8 See, e.g., Chambers v. Countrywide Home Loans, Inc. (In re Chambers), Nos. 02-34627DWS, 02-1375, 2003 WL 22996980 (Bankr. E.D. Pa. Dec. 10, 2003) (unpublished) (Plan is not feasible that requires $530 per month from a debtor with gross income of $450 per month.); In re Lasica, 294 B.R. 718 (Bankr. N.D. Ill. 2003) (Plan is not feasible because funds available for allowed unsecured claims could not pay the promised dividend.); In re Shula, 280 B.R. 903 (Bankr. S.D. Ala. 2001) (Budget indicates an increase in expenses that leaves no discretionary income; debtor did not prove that she could make payments on any plan that would include Ford Motor Credit Company’s secured claim.); In re Barnes, 275 B.R. 889, 899 (Bankr. E.D. Cal. 2002) (“[T]he proposed plan is not feasible . . . . The original Schedules I and J show no disposable income with which to fund the plan. While the debtors amended Schedule J to reduce their monthly living expenses, they were unable to pay the resulting projected disposable income to the trustee . . . . [T]he debtors . . . conceded that Mrs. Barnes would need to return to work before the plan becomes feasible.); In re Thornhill, 268 B.R. 570, 573 (Bankr. E.D. Cal. 2001) (Plan that proposes to pay more than $90,000 to creditors is not feasible based on 36 monthly payments of $1,200. “The magnitude of the feasibility problem in this Plan is readily ascertainable with the use of a simple calculator which suggests to the court that the Plan was never reviewed for feasibility before it was submitted for confirmation. The court views the submission of this Plan for confirmation as potentially sanctionable under Rule 9011(b).”); In re Nosker, 267 B.R. 555, 562 (Bankr. S.D. Ohio 2001) (“[D]ue to the Debtor’s incomplete disclosures and evasive testimony the Court cannot conclude that Debtor’s income exceeds his expenses by an amount sufficient to make the payments required by the Second Revised Plan.”); In re Vincente, 257 B.R. 168 (Bankr. E.D. Pa. 2001) (Debtor with monthly disposable income of $595 cannot satisfy a plan that proposes full payment with 6% interest of a secured claim of $56,664.81.); In re Rowe, 239 B.R. 44 (Bankr. D.N.J. 1999) (Plan fails feasibility test because § 1322(c)(2) is not available with respect to a prepetition foreclosure judgment and debtor has insufficient disposable income to cure default and maintain payments under § 1322(b)(5).); In re Ross, 231 B.R. 635 (Bankr. S.D. Ohio 1999) (Plan is not feasible because debtors’ income from farming is not sufficient to pay family living expenses and make the payments proposed by the plan.); In re Binder, 224 B.R. 483, 488–89 (Bankr. D. Colo. 1998) (Proposal to modify confirmed plan to cure postconfirmation mortgage arrearages in 52 months is not feasible. “[Fifty-two] months is an extraordinarily long period of time to cure an arrearage of mortgage payments. . . . This lengthy cure period is necessitated by the Debtor’s precarious financial condition . . . . The Debtor’s budget . . . was noticeably tight. . . . [S]he projected unusually low expenses for a family of four. Her budget had no cushion. . . . Debtor’s only vehicle is a Jeep Cherokee with 98,000 miles . . . . [S]he has allocated only $30.00 per month ($360.00 per year) for gas, oil, maintenance and repair costs. Given the vehicle’s use and age, this is unrealistic. . . . [Three hundred dollars] per year for clothing for herself and three growing children . . . . [Thirty dollars] per month for medical or dental expenses has already proven to be inadequate. . . . The Debtor’s financial resources are simply too limited and unpredictable to make the proposed modification feasible or to justify cure of the existing arrearage over the next 52 months.”); In re Dorf, 219 B.R. 498 (Bankr. N.D. Ill. 1998) (Plan is not feasible that proposes to pay in full priority claim for support of $33,800 and ongoing monthly support of $3,300 where budget shows debtor can only afford monthly payments of $2,669.); In re Turpen, 218 B.R. 908, 915 (Bankr. N.D. Iowa 1998) (“Particularly relevant is how debtors propose to finance the monthly deficiency they say will exist. It seems reasonable to conclude that a monthly deficit would be financed in one of two ways—by borrowing or by selling assets. The plan does not state that they will borrow. . . . The possible borrowing calls the feasibility of the plan into question.”); In re Lewis, 215 B.R. 880, 881–82 (Bankr. D. Alaska 1997) (Plan is not feasible because debtors propose to remain in possession of property that has been contaminated, but the debtors “do not have the ability to incur remediation costs and make the payments required by the second amended plan.” Although the obligation to remediate contamination “can be an unsecured pre-petition claim subject to discharge,” the requirement to clean up “cannot be discharged when the debtors remain in possession of [contaminated] property.” Debtors “failed to provide evidence in accordance with 11 U.S.C. § 1325(a)(6) that they will be able to make the payments under the plan and comply with the plan. The plan in its current form is not confirmable because it does not make adequate allowance for the cost of remediation and because the debtors have failed to submit adequate proof indicating what the costs of remediation will be.”); In re Erbaugh, 199 B.R. 367, 369 (Bankr. S.D. Ohio 1996) (“At the time of filing his petition . . . the debtor was earning $800/week, he projected a surplus of income over expenses in the amount of $74/month. Since that time the debtor’s income has fallen to $390/week . . . . Although the debtor provided general testimony that he was cutting expenses and indicated some of the expenses he was curtailing, he provided no specific numerical data demonstrating a monthly surplus to enable him to make his monthly payments to the Chapter 13 trustee. . . . [H]e will have no income to cover any type of unexpected or emergency expenses. . . . [I]t is highly unlikely that the debtor will be able to make all of his proposed payments under the chapter 13 plan and confirmation of the plan will be denied under § 1325(a)(6).”); In re Rosemiller, 188 B.R. 129 (Bankr. D.N.J. 1995) (No Chapter 13 plan is feasible when debtor has excess monthly income of $306 and must satisfy in full secured and priority tax claims totaling $67,829.); Todd v. Railroad Fed. Credit Union (In re Todd), 181 B.R. 997 (Bankr. N.D. Ala. 1995) (Plan is not feasible under § 1325(a)(6) where debtor has a net monthly income of $2,400, living expenses of $660, $1,300 needed for mortgage payments, leaving $440 per month toward the $1,100 needed to pay prepetition debts in full. Debtor is $660 per month short of funding for the plan.); In re Neill, 158 B.R. 93 (Bankr. N.D. Ohio 1993) (Plan is not feasible where proposal to pay $901 a month for 24 months will only pay 40% of mortgage arrearages.); In re Belden, 144 B.R. 1010 (Bankr. D. Minn. 1992) (Proposal to pay $65 a month is not feasible. The $20 a month budgeted for clothing and $150 a month for food for the debtor and her son are too low. The debtor has not budgeted any money for recreation, entertainment, newspaper, magazines or the like. The debtor’s employment outlook is bleak and the debtor’s employment history is spotty. The debtor filed nine bankruptcy cases including six Chapter 13 cases between 1978 and 1992.); In re Wilson, 117 B.R. 714 (Bankr. M.D. Fla. 1990) (Plan is not feasible where expenses, including plan payment, exceed income by $117 per month.); In re Wilkinson, 99 B.R. 366 (Bankr. N.D. Ohio 1989) (Monthly income of $2,268 does not permit monthly expenses of $2,070, plan payments of $150, plus payments to secured claim holders “outside” the plan totaling $10,038.); In re Chrzanowski, 70 B.R. 447 (Bankr. D. Del. 1987) (Feasibility test failed where debtor admits that he cannot afford to make payments proposed in the plan.); In re Lattimore, 69 B.R. 622 (Bankr. E.D. Tenn. 1987) (Where debtor’s estimated monthly surplus is $188 and plan proposes monthly payment of $214, plan fails feasibility test.); In re Manes, 67 B.R. 13 (Bankr. E.D. Ark. 1986) (Debtor’s expenses and plan payment exceed disposable monthly income by $7.58, so plan is not feasible.); In re Langguth, 52 B.R. 572 (Bankr. N.D. Ill. 1985) (Debtors mathematically lack sufficient net monthly income to make payments to redeem real estate from sole creditor.).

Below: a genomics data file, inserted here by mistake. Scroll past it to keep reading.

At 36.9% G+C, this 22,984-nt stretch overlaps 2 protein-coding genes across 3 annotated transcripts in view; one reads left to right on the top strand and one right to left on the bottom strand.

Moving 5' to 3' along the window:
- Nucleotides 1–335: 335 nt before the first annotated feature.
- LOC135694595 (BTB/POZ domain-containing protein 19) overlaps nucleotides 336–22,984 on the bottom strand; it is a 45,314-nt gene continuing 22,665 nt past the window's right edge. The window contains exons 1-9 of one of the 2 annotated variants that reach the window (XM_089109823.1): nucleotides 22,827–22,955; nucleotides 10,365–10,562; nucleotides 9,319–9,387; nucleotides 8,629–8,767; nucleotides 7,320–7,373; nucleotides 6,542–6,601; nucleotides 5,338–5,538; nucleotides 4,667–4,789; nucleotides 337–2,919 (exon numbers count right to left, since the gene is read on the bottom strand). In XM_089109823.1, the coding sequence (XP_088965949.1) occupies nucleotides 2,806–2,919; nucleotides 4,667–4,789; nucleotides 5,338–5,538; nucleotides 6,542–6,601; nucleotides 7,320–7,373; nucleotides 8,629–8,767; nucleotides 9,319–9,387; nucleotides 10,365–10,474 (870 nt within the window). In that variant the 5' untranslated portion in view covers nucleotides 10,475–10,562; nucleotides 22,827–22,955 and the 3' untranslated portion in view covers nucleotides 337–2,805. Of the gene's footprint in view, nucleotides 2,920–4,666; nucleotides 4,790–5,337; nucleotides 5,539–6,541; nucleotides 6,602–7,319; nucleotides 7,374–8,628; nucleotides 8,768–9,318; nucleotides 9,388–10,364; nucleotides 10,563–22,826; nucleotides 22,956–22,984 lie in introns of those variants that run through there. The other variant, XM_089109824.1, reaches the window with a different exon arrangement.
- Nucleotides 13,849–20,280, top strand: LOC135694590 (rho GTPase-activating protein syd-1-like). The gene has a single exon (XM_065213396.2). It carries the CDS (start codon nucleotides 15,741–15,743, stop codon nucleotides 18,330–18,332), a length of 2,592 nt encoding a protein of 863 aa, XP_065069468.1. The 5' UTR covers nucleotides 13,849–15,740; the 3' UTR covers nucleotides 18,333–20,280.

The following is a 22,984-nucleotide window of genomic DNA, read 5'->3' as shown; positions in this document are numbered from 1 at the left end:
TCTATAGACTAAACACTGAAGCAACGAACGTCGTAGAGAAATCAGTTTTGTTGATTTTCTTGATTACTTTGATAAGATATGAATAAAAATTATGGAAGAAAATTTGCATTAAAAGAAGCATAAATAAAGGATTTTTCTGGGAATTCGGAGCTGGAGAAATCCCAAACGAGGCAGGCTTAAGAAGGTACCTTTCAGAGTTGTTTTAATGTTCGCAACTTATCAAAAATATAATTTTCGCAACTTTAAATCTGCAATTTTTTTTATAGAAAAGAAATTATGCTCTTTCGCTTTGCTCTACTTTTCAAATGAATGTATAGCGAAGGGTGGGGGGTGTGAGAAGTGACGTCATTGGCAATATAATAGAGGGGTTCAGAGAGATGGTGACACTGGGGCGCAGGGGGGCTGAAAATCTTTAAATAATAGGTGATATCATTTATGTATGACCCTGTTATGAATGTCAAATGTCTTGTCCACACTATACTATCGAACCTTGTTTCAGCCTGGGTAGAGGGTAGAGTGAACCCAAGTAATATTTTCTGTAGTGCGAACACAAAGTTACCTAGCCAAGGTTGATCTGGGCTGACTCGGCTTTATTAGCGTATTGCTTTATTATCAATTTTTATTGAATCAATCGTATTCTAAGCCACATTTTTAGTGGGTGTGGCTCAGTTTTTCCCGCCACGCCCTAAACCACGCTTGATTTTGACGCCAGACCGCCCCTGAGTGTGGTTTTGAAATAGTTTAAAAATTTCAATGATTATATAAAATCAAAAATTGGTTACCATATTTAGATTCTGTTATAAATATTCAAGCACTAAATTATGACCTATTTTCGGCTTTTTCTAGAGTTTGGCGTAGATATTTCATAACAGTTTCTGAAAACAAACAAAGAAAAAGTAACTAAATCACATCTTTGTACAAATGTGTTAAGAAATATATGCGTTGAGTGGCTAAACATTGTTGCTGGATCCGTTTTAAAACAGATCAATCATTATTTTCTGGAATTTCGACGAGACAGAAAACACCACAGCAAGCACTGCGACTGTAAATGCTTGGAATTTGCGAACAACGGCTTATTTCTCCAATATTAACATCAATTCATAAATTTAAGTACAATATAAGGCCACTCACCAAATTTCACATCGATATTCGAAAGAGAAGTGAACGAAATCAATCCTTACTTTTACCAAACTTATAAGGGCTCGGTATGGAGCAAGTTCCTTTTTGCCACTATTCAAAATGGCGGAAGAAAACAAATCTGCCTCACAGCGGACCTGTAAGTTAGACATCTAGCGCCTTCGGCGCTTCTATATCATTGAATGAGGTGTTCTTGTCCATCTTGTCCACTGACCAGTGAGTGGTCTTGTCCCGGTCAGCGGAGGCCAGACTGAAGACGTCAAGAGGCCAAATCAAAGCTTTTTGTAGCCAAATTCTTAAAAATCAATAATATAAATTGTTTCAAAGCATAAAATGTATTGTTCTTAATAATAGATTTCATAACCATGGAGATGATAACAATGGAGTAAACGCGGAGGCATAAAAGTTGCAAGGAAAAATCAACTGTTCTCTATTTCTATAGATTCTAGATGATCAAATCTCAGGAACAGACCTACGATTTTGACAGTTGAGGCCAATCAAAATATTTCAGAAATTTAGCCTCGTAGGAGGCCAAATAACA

9 See In re Mandrayar, 174 B.R. 289 (Bankr. S.D. Cal. 1994) (Feasibility objection is overcome where debtor secured regular employment as an engineer after filing Chapter 13. Debtor can amend statements and schedules to reflect change in employment.); In re Rose, 101 B.R. 934 (Bankr. S.D. Ohio 1989) (Future income from commissions is too speculative to support feasibility of plan.); In re Compton, 88 B.R. 166, 167 (Bankr. S.D. Ohio 1988) (Unemployed debtors’ plan is feasible because debtors’ “re-employment . . . is at least as likely as it is unlikely. . . . All that is required for the court to find that a plan is feasible . . . is that the debtors’ expectations of income are sufficiently realistic that they should be given an opportunity to carry out the plan they propose.”); In re Van Gordon, 69 B.R. 545 (Bankr. D. Mont. 1987) (Debtor’s employment prospects are good. Debtor has additional income from a part-time business venture. Bar date for filing proofs of claim has expired and only two unsecured claim holders totaling $346 have filed proofs of claim. Plan is feasible.); In re Foster, 61 B.R. 492 (Bankr. N.D. Ind. 1986) (Plan is feasible even though debtor’s projected income is optimistic. The working hours contemplated by the debtor are long, including 40 hours per week in a factory and an additional 36 to 38 hours per week as a farmhand.).